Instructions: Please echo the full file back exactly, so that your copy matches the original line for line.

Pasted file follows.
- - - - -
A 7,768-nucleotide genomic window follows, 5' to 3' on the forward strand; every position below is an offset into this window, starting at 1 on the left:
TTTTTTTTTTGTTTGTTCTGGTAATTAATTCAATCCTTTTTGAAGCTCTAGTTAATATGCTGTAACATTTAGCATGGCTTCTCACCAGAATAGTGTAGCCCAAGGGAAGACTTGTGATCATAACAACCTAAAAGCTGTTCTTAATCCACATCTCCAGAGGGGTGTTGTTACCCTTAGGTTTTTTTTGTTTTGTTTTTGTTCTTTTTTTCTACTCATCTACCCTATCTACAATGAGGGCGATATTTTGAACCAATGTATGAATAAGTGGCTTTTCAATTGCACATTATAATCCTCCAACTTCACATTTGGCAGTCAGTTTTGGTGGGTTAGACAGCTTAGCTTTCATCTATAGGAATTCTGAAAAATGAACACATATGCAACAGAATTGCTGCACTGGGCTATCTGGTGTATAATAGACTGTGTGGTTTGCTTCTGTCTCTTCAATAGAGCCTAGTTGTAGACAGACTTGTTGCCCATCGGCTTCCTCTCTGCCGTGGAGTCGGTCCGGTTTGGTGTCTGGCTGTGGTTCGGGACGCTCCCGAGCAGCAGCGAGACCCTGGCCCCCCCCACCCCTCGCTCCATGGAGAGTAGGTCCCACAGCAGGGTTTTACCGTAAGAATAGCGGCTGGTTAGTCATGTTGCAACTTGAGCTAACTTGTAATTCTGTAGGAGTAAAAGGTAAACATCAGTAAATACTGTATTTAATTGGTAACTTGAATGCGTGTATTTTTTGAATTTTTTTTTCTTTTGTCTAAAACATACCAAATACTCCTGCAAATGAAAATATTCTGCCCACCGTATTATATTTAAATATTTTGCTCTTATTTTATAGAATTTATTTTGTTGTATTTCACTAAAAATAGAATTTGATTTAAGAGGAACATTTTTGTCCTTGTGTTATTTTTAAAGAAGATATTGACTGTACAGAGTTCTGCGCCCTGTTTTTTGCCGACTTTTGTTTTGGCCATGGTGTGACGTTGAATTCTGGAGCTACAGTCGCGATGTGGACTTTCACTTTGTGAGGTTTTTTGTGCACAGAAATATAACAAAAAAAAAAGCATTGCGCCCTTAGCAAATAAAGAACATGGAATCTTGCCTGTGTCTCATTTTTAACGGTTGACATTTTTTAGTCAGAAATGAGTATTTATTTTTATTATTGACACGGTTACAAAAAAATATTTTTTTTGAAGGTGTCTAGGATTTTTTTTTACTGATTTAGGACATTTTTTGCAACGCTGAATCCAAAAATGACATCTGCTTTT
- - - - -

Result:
A 7,768-nucleotide genomic window follows, 5' to 3' on the forward strand; every position below is an offset into this window, starting at 1 on the left:
TTTTTTTTTTGTTTGTTCTGGTAATTAATTCAATCCTTTTTGAAGCTCTAGTTAATATGCTGTAACATTTAGCATGGCTTCTCACCAGAATAGTGTAGCCCAAGGGAAGACTTGTGATCATAACAACCTAAAAGCTGTTCTTAATCCACATCTCCAGAGGGGTGTTGTTACCCTTAGGTTTTTTTTGTTTTGTTTTTGTTCTTTTTTTCTACTCATCTACCCTATCTACAATGAGGGCGATATTTTGAACCAATGTATGAATAAGTGGCTTTTCAATTGCACATTATAATCCTCCAACTTCACATTTGGCAGTCAGTTTTGGTGGGTTAGACAGCTTAGCTTTCATCTATAGGAATTCTGAAAAATGAACACATATGCAACAGAATTGCTGCACTGGGCTATCTGGTGTATAATAGACTGTGTGGTTTGCTTCTGTCTCTTCAATAGAGCCTAGTTGTAGACAGACTTGTTGCCCATCGGCTTCCTCTCTGCCGTGGAGTCGGTCCGGTTTGGTGTCTGGCTGTGGTTCGGGACGCTCCCGAGCAGCAGCGAGACCCTGGCCCCCCCCACCCCTCGCTCCATGGAGAGTAGGTCCCACAGCAGGGTTTTACCGTAAGAATAGCGGCTGGTTAGTCATGTTGCAACTTGAGCTAACTTGTAATTCTGTAGGAGTAAAAGGTAAACATCAGTAAATACTGTATTTAATTGGTAACTTGAATGCGTGTATTTTTTGAATTTTTTTTTCTTTTGTCTAAAACATACCAAATACTCCTGCAAATGAAAATATTCTGCCCACCGTATTATATTTAAATATTTTGCTCTTATTTTATAGAATTTATTTTGTTGTATTTCACTAAAAATAGAATTTGATTTAAGAGGAACATTTTTGTCCTTGTGTTATTTTTAAAGAAGATATTGACTGTACAGAGTTCTGCGCCCTGTTTTTTGCCGACTTTTGTTTTGGCCATGGTGTGACGTTGAATTCTGGAGCTACAGTCGCGATGTGGACTTTCACTTTGTGAGGTTTTTTGTGCACAGAAATATAACAAAAAAAAAAGCATTGCGCCCTTAGCAAATAAAGAACATGGAATCTTGCCTGTGTCTCATTTTTAACGGTTGACATTTTTTAGTCAGAAATGAGTATTTATTTTTATTATTGACACGGTTACAAAAAAATATTTTTTTTGAAGGTGTCTAGGATTTTTTTTTACTGATTTAGGACATTTTTTGCAACGCTGAATCCAAAAATGACATCTGCTTTT